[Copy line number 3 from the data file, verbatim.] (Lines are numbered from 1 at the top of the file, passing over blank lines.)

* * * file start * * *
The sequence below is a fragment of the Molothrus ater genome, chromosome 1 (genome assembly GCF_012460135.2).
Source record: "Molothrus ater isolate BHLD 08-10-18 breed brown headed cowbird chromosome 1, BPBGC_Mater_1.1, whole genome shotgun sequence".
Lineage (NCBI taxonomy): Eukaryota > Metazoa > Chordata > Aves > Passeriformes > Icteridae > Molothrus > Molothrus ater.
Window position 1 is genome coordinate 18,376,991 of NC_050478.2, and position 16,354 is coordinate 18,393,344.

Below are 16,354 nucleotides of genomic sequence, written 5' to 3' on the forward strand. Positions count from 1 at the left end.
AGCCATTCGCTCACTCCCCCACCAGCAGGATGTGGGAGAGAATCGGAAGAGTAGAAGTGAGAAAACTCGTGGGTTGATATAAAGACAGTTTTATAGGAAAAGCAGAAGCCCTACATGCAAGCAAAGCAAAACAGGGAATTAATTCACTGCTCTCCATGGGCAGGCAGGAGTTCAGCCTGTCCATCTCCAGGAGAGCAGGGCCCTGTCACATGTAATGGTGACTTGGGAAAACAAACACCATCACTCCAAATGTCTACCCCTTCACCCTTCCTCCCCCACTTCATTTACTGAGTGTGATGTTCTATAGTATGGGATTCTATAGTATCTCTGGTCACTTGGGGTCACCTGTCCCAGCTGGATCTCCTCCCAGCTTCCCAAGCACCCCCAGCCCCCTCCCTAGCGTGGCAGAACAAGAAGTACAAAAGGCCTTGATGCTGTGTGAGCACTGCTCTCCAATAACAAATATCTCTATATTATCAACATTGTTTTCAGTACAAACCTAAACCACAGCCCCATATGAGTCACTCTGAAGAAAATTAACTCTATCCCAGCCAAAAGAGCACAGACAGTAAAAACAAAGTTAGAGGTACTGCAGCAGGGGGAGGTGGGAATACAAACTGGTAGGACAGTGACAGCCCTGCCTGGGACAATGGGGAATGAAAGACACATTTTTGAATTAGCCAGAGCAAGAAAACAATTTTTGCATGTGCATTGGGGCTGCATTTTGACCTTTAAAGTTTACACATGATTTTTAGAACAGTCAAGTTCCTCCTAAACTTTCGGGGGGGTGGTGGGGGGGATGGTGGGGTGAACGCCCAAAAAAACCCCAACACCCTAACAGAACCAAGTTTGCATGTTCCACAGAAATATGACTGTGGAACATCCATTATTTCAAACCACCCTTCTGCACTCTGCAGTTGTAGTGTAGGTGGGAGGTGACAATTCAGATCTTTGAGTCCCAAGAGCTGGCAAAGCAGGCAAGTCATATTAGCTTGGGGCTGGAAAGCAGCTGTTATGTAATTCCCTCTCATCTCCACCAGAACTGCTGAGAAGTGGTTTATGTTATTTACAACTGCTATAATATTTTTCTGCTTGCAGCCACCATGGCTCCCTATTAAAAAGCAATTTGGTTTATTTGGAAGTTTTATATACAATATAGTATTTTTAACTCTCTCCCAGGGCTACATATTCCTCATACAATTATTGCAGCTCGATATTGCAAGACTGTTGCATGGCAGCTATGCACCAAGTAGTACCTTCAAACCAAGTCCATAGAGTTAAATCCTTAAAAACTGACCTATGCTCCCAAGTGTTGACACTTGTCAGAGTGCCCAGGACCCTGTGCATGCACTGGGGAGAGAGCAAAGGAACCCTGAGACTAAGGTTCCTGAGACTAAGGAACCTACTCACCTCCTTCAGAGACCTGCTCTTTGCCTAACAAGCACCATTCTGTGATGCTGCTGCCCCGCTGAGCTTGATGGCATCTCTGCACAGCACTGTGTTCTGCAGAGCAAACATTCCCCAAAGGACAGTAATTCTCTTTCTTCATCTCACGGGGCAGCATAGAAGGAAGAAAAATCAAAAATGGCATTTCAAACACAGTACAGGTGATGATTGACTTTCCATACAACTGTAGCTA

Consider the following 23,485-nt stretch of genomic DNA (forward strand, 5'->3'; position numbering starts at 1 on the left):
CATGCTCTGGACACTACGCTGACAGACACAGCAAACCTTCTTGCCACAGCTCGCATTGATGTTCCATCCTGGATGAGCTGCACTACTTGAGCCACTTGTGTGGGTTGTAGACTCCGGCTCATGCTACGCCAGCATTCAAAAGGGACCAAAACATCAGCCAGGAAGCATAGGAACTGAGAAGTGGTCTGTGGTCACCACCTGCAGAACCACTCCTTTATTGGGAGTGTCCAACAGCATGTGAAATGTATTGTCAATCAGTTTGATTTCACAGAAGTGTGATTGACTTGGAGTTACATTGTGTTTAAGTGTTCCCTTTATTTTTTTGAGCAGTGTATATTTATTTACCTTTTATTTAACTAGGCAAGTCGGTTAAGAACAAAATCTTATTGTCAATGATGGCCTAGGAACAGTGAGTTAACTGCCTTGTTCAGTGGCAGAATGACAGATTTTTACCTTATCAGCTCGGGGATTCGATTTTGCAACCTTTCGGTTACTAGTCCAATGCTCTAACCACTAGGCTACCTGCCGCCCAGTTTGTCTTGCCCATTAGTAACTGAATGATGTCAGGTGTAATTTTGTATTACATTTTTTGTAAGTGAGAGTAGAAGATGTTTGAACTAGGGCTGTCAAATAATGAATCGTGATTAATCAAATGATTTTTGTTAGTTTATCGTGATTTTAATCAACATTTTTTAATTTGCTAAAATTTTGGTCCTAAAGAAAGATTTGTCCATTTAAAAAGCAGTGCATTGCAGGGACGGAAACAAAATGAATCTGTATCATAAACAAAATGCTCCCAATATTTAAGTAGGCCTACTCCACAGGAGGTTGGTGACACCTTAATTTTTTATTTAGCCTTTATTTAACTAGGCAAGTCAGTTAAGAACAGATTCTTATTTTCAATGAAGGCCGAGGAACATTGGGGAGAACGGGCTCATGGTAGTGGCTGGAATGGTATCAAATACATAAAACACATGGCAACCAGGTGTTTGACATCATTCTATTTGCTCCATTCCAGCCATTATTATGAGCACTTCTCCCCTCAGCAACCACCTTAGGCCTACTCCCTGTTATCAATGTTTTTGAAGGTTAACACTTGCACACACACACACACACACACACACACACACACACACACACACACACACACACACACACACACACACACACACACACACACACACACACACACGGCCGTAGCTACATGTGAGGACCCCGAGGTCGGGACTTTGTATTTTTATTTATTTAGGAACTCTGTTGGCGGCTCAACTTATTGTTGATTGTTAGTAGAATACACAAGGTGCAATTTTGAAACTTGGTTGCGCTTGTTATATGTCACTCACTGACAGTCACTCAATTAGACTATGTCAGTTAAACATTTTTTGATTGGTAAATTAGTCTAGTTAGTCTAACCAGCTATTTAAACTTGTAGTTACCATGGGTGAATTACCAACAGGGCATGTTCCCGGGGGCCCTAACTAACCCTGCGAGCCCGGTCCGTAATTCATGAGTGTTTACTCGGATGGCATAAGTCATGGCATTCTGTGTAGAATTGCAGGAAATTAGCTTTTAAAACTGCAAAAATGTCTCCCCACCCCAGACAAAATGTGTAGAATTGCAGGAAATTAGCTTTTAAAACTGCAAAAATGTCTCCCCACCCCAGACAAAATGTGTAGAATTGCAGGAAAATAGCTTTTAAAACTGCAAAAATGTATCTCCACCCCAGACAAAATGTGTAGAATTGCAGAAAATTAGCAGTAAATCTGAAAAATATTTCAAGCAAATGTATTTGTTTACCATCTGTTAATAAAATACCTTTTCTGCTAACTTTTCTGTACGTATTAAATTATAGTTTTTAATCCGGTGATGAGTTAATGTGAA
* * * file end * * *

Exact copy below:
Lineage (NCBI taxonomy): Eukaryota > Metazoa > Chordata > Aves > Passeriformes > Icteridae > Molothrus > Molothrus ater.